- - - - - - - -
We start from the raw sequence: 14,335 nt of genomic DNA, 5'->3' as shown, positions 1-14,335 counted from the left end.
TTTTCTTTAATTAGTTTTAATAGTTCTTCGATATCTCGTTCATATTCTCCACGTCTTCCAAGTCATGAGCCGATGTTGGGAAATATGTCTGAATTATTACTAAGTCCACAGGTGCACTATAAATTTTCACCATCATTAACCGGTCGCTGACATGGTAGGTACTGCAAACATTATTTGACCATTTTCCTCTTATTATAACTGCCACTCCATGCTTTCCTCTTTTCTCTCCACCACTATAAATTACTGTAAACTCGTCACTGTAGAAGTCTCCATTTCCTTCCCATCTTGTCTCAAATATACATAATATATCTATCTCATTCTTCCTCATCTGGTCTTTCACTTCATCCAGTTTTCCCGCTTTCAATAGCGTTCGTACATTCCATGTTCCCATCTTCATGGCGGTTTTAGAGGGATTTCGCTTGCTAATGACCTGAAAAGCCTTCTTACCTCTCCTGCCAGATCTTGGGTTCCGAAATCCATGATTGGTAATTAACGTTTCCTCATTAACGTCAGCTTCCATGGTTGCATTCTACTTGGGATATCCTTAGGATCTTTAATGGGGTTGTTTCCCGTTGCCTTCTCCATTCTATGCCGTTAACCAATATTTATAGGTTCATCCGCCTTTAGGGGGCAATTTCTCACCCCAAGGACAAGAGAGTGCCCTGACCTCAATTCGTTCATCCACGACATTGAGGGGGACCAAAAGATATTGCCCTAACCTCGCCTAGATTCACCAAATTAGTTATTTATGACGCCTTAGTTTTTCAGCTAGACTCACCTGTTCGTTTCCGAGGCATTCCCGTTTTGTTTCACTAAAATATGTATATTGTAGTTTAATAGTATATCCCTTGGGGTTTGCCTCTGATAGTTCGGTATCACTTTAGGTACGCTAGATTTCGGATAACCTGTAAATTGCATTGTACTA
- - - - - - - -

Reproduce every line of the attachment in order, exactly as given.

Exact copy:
We start from the raw sequence: 14,335 nt of genomic DNA, 5'->3' as shown, positions 1-14,335 counted from the left end.
TTTTCTTTAATTAGTTTTAATAGTTCTTCGATATCTCGTTCATATTCTCCACGTCTTCCAAGTCATGAGCCGATGTTGGGAAATATGTCTGAATTATTACTAAGTCCACAGGTGCACTATAAATTTTCACCATCATTAACCGGTCGCTGACATGGTAGGTACTGCAAACATTATTTGACCATTTTCCTCTTATTATAACTGCCACTCCATGCTTTCCTCTTTTCTCTCCACCACTATAAATTACTGTAAACTCGTCACTGTAGAAGTCTCCATTTCCTTCCCATCTTGTCTCAAATATACATAATATATCTATCTCATTCTTCCTCATCTGGTCTTTCACTTCATCCAGTTTTCCCGCTTTCAATAGCGTTCGTACATTCCATGTTCCCATCTTCATGGCGGTTTTAGAGGGATTTCGCTTGCTAATGACCTGAAAAGCCTTCTTACCTCTCCTGCCAGATCTTGGGTTCCGAAATCCATGATTGGTAATTAACGTTTCCTCATTAACGTCAGCTTCCATGGTTGCATTCTACTTGGGATATCCTTAGGATCTTTAATGGGGTTGTTTCCCGTTGCCTTCTCCATTCTATGCCGTTAACCAATATTTATAGGTTCATCCGCCTTTAGGGGGCAATTTCTCACCCCAAGGACAAGAGAGTGCCCTGACCTCAATTCGTTCATCCACGACATTGAGGGGGACCAAAAGATATTGCCCTAACCTCGCCTAGATTCACCAAATTAGTTATTTATGACGCCTTAGTTTTTCAGCTAGACTCACCTGTTCGTTTCCGAGGCATTCCCGTTTTGTTTCACTAAAATATGTATATTGTAGTTTAATAGTATATCCCTTGGGGTTTGCCTCTGATAGTTCGGTATCACTTTAGGTACGCTAGATTTCGGATAACCTGTAAATTGCATTGTACTA